In China a ‘Zhu Chi’ refers to the man or woman who presides over a Buddhist temple. In ancient India, however, the same post was referred to as the ‘Wei Na’ (維那) [i.e. ‘Maintainer of Affairs’], whilst during the Sui and Tang Dynasties, this role was referred to as the ‘Si Zhu’ (寺主) [i.e. ‘Temple Master’].
Research by Adrian Chan-Wyles PhD ‘Confucius’ teaching was handed down until Mencius after whom it came to an end. In the Song Dynasty Confucian scholars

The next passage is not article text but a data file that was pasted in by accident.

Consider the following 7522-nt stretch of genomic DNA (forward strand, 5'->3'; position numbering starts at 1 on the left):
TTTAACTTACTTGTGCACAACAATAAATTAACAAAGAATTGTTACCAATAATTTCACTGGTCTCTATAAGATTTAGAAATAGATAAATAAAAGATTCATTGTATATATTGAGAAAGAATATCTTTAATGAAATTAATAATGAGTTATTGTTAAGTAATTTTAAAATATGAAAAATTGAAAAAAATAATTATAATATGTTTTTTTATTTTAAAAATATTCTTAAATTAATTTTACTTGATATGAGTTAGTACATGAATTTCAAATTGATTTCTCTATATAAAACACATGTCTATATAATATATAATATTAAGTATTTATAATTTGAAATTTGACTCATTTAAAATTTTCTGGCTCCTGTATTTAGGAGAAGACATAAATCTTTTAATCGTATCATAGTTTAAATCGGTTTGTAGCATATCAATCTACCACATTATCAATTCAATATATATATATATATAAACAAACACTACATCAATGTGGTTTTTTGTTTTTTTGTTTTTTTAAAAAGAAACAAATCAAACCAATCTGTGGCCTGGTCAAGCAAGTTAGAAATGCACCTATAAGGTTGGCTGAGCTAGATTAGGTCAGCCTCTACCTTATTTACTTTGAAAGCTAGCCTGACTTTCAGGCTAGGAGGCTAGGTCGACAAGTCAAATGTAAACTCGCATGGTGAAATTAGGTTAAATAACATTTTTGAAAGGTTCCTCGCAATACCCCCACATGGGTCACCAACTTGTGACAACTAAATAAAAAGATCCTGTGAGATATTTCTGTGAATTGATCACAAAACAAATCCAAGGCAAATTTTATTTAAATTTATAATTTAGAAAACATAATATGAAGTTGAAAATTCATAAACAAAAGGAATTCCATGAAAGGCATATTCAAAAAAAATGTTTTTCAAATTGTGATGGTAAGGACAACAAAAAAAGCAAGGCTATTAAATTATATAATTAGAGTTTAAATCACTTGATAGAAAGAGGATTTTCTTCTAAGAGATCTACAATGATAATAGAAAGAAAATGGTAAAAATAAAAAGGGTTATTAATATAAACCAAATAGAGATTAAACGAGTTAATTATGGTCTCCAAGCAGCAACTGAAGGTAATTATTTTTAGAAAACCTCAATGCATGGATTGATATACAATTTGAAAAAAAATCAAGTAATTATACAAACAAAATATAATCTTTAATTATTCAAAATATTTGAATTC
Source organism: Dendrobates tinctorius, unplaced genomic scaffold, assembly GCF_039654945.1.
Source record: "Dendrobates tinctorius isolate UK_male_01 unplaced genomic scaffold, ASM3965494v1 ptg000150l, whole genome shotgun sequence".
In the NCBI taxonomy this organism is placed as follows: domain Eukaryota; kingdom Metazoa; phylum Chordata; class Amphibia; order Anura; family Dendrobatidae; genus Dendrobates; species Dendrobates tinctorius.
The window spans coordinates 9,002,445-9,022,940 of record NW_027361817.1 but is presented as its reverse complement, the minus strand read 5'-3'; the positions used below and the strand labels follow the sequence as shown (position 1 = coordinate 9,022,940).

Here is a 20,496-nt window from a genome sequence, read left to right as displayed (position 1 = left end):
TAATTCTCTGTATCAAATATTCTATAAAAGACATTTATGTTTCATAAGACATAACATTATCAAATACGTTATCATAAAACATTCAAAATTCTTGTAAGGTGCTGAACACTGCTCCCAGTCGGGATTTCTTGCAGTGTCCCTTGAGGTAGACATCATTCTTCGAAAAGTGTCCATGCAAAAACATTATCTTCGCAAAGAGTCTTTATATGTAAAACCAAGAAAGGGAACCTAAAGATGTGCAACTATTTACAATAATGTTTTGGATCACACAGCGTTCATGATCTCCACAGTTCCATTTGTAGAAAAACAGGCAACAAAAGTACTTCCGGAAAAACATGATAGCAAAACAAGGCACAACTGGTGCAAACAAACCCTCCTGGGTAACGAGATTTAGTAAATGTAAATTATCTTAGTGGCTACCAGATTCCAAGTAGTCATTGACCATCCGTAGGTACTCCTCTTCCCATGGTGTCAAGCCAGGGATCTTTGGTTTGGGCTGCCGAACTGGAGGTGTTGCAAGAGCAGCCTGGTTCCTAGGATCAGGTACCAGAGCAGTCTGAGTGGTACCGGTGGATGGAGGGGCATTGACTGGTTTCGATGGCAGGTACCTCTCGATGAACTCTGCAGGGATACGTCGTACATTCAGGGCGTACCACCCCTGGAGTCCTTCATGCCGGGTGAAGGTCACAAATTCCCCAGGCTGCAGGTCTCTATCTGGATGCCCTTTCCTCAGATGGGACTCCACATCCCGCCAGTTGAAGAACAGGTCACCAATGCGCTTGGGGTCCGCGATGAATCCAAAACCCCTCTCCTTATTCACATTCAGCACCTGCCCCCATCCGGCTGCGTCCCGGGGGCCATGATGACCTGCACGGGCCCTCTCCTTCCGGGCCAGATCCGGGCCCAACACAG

‘The body of Henning’s article may be considered a rehash of the old ‘Wudang’ vs. ‘Shaolin’ mythology, with the facts (where they can be established), presented in a logical, if not meandering fashion; dates, names of emperors and portions of lineages, etc. China’s ‘Self Strengthening’ movement is mentioned near the end, as the final impetus for the association of Zhang Sanfeng with the development of Taijiquan – but oddly enough, Henning (who has written in military journals), does not acknowledge that this movement developed in China as a response to the rampant Western Imperialist aggression typical of the time. Curiously Henning makes no reference to the pre-Song uses of the term ‘Taiji’ which are known to refer to the practice (and usage) of martial arts. It is ironic therefore, that Henning would refer to Chinese myths and legends as ‘ignorance’, when so much of his historical omissions and oversights could well attract a similar criticism.’